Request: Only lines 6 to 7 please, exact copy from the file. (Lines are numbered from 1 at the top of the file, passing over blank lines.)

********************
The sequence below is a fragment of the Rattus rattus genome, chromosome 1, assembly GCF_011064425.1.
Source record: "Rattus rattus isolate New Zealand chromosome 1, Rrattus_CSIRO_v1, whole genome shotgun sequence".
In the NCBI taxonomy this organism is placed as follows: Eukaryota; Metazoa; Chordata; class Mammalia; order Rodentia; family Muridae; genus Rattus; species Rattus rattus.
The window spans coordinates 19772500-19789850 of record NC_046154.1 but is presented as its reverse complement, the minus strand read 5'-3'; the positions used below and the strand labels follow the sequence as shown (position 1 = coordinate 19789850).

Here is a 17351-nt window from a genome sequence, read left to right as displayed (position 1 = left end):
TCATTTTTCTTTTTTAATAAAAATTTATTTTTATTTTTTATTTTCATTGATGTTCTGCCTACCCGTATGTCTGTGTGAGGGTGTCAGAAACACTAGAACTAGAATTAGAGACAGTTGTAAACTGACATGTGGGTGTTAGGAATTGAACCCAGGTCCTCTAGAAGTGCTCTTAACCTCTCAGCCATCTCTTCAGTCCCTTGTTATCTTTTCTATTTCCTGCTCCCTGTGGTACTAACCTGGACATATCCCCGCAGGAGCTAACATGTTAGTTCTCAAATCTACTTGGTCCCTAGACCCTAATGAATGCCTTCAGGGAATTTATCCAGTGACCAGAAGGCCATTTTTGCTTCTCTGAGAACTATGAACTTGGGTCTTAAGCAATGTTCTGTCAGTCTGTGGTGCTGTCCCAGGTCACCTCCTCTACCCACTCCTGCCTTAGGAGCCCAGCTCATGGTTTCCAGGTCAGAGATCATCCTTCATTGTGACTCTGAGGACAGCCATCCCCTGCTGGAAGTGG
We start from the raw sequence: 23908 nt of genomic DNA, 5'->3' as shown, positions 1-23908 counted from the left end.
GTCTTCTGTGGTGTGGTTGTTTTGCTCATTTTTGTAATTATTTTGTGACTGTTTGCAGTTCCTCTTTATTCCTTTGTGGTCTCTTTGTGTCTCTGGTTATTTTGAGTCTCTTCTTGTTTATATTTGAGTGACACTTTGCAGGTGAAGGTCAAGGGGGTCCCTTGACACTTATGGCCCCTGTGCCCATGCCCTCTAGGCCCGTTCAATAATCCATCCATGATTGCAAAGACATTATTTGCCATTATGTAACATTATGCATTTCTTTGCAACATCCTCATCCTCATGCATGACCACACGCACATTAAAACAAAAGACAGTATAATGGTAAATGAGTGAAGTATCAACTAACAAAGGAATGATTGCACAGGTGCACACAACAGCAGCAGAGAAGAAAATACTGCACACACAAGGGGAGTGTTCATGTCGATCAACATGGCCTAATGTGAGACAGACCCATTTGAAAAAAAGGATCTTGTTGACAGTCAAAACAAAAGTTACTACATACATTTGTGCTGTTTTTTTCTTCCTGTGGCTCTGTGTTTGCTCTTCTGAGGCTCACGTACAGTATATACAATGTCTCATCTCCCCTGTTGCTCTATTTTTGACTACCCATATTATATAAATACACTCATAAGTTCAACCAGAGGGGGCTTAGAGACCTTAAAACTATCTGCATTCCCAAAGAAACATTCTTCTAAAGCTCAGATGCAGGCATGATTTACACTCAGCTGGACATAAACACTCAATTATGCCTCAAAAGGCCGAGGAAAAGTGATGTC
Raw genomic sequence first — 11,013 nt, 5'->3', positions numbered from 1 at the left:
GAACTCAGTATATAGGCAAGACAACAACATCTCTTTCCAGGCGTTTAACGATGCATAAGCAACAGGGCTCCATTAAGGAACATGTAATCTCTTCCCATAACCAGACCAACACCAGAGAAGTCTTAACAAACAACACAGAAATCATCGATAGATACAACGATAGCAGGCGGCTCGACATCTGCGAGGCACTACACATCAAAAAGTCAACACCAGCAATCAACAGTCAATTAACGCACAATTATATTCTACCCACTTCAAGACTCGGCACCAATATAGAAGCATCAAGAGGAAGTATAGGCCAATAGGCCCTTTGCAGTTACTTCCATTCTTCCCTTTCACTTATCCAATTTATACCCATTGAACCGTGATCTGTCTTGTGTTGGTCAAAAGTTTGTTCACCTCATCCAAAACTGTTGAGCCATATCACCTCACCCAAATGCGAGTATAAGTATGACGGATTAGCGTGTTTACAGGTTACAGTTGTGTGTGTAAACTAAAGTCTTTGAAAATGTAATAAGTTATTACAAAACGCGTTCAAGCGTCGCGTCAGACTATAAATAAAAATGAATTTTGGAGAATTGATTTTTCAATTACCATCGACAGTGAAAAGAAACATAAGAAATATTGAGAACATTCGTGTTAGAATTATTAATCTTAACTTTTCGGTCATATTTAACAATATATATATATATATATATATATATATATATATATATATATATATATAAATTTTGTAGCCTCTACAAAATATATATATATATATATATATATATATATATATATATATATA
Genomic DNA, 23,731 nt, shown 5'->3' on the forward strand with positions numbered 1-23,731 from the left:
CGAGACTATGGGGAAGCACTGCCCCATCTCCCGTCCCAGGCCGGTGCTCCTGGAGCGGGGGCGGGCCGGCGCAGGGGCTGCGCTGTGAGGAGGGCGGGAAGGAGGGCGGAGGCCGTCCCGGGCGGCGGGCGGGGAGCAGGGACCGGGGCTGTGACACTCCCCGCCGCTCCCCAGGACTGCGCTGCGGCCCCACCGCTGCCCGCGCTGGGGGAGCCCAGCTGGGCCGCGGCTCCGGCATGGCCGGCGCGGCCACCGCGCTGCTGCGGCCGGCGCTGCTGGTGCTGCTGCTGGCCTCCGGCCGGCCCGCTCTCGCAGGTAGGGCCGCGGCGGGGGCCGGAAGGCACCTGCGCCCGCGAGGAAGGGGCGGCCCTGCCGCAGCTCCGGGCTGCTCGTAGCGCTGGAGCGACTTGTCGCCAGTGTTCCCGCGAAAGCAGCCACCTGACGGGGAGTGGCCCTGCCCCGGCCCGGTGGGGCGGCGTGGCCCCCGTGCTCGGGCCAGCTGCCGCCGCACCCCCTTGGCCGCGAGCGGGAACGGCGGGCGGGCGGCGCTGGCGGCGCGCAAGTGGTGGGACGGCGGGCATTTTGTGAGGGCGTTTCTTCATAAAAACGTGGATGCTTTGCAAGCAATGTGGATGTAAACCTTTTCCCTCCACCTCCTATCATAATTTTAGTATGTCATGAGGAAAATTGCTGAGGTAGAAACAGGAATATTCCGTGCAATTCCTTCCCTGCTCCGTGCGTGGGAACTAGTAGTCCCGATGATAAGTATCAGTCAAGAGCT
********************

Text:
TCATTTTTCTTTTTTAATAAAAATTTATTTTTATTTTTTATTTTCATTGATGTTCTGCCTACCCGTATGTCTGTGTGAGGGTGTCAGAAACACTAGAACTAGAATTAGAGACAGTTGTAAACTGACATGTGGGTGTTAGGAATTGAACCCAGGTCCTCTAGAAGTGCTCTTAACCTCTCAGCCATCTCTTCAGTCCCTTGTTATCTTTTCTATTTCCTGCTCCCTGTGGTACTAACCTGGACATATCCCCGCAGGAGCTAACATGTTAGTTCTCAAATCTACTTGGTCCCTAGACCCTAATGAATGCCTTCAGGGAATTTATCCAGTGACCAGAAGGCCATTTTTGCTTCTCTGAGAACTATGAACTTGGGTCTTAAGCAATGTTCTGTCAGTCTGTGGTGCTGTCCCAGGTCACCTCCTCTACCCACTCCTGCCTTAGGAGCCCAGCTCATGGTTTCCAGGTCAGAGATCATCCTTCATTGTGACTCTGAGGACAGCCATCCCCTGCTGGAAGTGG
We start from the raw sequence: 23908 nt of genomic DNA, 5'->3' as shown, positions 1-23908 counted from the left end.